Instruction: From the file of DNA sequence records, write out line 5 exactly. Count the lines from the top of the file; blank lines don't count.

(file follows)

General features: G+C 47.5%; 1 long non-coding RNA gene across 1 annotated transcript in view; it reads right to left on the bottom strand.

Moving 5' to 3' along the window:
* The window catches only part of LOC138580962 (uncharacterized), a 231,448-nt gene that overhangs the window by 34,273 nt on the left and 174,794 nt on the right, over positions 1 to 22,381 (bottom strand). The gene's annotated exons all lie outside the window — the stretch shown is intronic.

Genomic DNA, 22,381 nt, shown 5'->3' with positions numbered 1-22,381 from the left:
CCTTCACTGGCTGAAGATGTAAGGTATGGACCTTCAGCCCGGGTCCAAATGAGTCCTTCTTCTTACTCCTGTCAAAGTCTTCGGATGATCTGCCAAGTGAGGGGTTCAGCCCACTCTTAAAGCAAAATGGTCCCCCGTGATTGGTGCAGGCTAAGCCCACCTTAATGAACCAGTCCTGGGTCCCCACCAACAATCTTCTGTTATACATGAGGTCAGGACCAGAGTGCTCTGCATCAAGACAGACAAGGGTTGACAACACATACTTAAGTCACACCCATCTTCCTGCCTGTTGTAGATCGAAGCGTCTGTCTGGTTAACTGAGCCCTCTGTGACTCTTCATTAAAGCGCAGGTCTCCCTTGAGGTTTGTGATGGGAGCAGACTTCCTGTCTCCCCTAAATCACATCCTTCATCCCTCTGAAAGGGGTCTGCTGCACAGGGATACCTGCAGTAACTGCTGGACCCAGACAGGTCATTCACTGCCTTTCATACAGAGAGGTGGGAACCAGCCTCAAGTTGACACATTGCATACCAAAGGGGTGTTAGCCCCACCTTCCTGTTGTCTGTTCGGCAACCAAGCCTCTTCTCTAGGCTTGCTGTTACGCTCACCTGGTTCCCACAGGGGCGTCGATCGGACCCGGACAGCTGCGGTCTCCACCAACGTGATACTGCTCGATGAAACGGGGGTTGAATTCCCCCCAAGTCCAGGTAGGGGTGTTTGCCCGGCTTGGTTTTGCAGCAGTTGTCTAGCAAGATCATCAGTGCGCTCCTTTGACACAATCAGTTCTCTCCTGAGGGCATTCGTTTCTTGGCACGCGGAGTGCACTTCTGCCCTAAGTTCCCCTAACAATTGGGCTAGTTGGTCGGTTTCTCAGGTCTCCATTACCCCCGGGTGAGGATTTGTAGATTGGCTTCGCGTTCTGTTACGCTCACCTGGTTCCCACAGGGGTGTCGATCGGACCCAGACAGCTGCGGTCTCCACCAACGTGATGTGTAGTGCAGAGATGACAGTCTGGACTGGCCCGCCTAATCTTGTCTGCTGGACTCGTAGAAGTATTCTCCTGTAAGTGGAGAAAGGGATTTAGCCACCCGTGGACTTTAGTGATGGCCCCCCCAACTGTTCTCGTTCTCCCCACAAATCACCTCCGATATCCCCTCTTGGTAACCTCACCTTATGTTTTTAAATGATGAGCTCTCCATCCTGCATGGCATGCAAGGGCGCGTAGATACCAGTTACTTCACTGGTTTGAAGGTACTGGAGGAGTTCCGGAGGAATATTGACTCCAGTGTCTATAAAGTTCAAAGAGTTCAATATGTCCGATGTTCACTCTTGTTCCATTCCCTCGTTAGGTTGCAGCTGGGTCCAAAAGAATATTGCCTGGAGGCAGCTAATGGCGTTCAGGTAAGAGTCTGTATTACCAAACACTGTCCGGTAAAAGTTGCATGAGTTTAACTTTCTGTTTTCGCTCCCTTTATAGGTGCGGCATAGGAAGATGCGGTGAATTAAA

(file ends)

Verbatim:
CCTTCACTGGCTGAAGATGTAAGGTATGGACCTTCAGCCCGGGTCCAAATGAGTCCTTCTTCTTACTCCTGTCAAAGTCTTCGGATGATCTGCCAAGTGAGGGGTTCAGCCCACTCTTAAAGCAAAATGGTCCCCCGTGATTGGTGCAGGCTAAGCCCACCTTAATGAACCAGTCCTGGGTCCCCACCAACAATCTTCTGTTATACATGAGGTCAGGACCAGAGTGCTCTGCATCAAGACAGACAAGGGTTGACAACACATACTTAAGTCACACCCATCTTCCTGCCTGTTGTAGATCGAAGCGTCTGTCTGGTTAACTGAGCCCTCTGTGACTCTTCATTAAAGCGCAGGTCTCCCTTGAGGTTTGTGATGGGAGCAGACTTCCTGTCTCCCCTAAATCACATCCTTCATCCCTCTGAAAGGGGTCTGCTGCACAGGGATACCTGCAGTAACTGCTGGACCCAGACAGGTCATTCACTGCCTTTCATACAGAGAGGTGGGAACCAGCCTCAAGTTGACACATTGCATACCAAAGGGGTGTTAGCCCCACCTTCCTGTTGTCTGTTCGGCAACCAAGCCTCTTCTCTAGGCTTGCTGTTACGCTCACCTGGTTCCCACAGGGGCGTCGATCGGACCCGGACAGCTGCGGTCTCCACCAACGTGATACTGCTCGATGAAACGGGGGTTGAATTCCCCCCAAGTCCAGGTAGGGGTGTTTGCCCGGCTTGGTTTTGCAGCAGTTGTCTAGCAAGATCATCAGTGCGCTCCTTTGACACAATCAGTTCTCTCCTGAGGGCATTCGTTTCTTGGCACGCGGAGTGCACTTCTGCCCTAAGTTCCCCTAACAATTGGGCTAGTTGGTCGGTTTCTCAGGTCTCCATTACCCCCGGGTGAGGATTTGTAGATTGGCTTCGCGTTCTGTTACGCTCACCTGGTTCCCACAGGGGTGTCGATCGGACCCAGACAGCTGCGGTCTCCACCAACGTGATGTGTAGTGCAGAGATGACAGTCTGGACTGGCCCGCCTAATCTTGTCTGCTGGACTCGTAGAAGTATTCTCCTGTAAGTGGAGAAAGGGATTTAGCCACCCGTGGACTTTAGTGATGGCCCCCCCAACTGTTCTCGTTCTCCCCACAAATCACCTCCGATATCCCCTCTTGGTAACCTCACCTTATGTTTTTAAATGATGAGCTCTCCATCCTGCATGGCATGCAAGGGCGCGTAGATACCAGTTACTTCACTGGTTTGAAGGTACTGGAGGAGTTCCGGAGGAATATTGACTCCAGTGTCTATAAAGTTCAAAGAGTTCAATATGTCCGATGTTCACTCTTGTTCCATTCCCTCGTTAGGTTGCAGCTGGGTCCAAAAGAATATTGCCTGGAGGCAGCTAATGGCGTTCAGGTAAGAGTCTGTATTACCAAACACTGTCCGGTAAAAGTTGCATGAGTTTAACTTTCTGTTTTCGCTCCCTTTATAGGTGCGGCATAGGAAGATGCGGTGAATTAAA